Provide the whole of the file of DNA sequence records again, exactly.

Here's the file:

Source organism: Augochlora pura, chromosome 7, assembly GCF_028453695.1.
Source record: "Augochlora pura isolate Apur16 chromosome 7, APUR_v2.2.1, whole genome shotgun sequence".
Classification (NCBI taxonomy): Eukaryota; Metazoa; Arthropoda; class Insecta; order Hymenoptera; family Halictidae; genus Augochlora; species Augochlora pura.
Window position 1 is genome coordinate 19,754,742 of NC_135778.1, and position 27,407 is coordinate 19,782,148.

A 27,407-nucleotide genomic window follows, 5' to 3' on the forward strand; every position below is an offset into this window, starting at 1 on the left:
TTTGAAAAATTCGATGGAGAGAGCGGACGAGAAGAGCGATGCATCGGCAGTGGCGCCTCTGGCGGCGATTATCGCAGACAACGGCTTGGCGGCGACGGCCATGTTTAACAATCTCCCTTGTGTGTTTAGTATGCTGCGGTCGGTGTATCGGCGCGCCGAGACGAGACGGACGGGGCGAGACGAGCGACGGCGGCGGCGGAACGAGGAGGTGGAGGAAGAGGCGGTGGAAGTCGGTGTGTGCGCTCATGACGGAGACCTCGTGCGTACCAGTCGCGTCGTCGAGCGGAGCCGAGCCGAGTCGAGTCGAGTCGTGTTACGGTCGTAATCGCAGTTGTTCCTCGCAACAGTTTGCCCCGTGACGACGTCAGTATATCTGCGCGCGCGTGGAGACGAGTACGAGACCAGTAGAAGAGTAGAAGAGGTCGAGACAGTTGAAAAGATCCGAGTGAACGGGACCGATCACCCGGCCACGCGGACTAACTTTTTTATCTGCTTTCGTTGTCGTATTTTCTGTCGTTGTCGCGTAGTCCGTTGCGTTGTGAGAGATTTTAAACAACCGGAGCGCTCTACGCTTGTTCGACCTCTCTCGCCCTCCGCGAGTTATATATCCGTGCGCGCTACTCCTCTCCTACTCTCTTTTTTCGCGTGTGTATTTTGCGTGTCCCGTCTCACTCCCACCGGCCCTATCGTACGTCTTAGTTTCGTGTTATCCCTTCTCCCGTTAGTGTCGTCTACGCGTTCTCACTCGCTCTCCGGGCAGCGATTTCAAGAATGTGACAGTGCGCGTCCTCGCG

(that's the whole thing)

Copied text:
Source organism: Augochlora pura, chromosome 7, assembly GCF_028453695.1.
Source record: "Augochlora pura isolate Apur16 chromosome 7, APUR_v2.2.1, whole genome shotgun sequence".
Classification (NCBI taxonomy): Eukaryota; Metazoa; Arthropoda; class Insecta; order Hymenoptera; family Halictidae; genus Augochlora; species Augochlora pura.
Window position 1 is genome coordinate 19,754,742 of NC_135778.1, and position 27,407 is coordinate 19,782,148.

A 27,407-nucleotide genomic window follows, 5' to 3' on the forward strand; every position below is an offset into this window, starting at 1 on the left:
TTTGAAAAATTCGATGGAGAGAGCGGACGAGAAGAGCGATGCATCGGCAGTGGCGCCTCTGGCGGCGATTATCGCAGACAACGGCTTGGCGGCGACGGCCATGTTTAACAATCTCCCTTGTGTGTTTAGTATGCTGCGGTCGGTGTATCGGCGCGCCGAGACGAGACGGACGGGGCGAGACGAGCGACGGCGGCGGCGGAACGAGGAGGTGGAGGAAGAGGCGGTGGAAGTCGGTGTGTGCGCTCATGACGGAGACCTCGTGCGTACCAGTCGCGTCGTCGAGCGGAGCCGAGCCGAGTCGAGTCGAGTCGTGTTACGGTCGTAATCGCAGTTGTTCCTCGCAACAGTTTGCCCCGTGACGACGTCAGTATATCTGCGCGCGCGTGGAGACGAGTACGAGACCAGTAGAAGAGTAGAAGAGGTCGAGACAGTTGAAAAGATCCGAGTGAACGGGACCGATCACCCGGCCACGCGGACTAACTTTTTTATCTGCTTTCGTTGTCGTATTTTCTGTCGTTGTCGCGTAGTCCGTTGCGTTGTGAGAGATTTTAAACAACCGGAGCGCTCTACGCTTGTTCGACCTCTCTCGCCCTCCGCGAGTTATATATCCGTGCGCGCTACTCCTCTCCTACTCTCTTTTTTCGCGTGTGTATTTTGCGTGTCCCGTCTCACTCCCACCGGCCCTATCGTACGTCTTAGTTTCGTGTTATCCCTTCTCCCGTTAGTGTCGTCTACGCGTTCTCACTCGCTCTCCGGGCAGCGATTTCAAGAATGTGACAGTGCGCGTCCTCGCG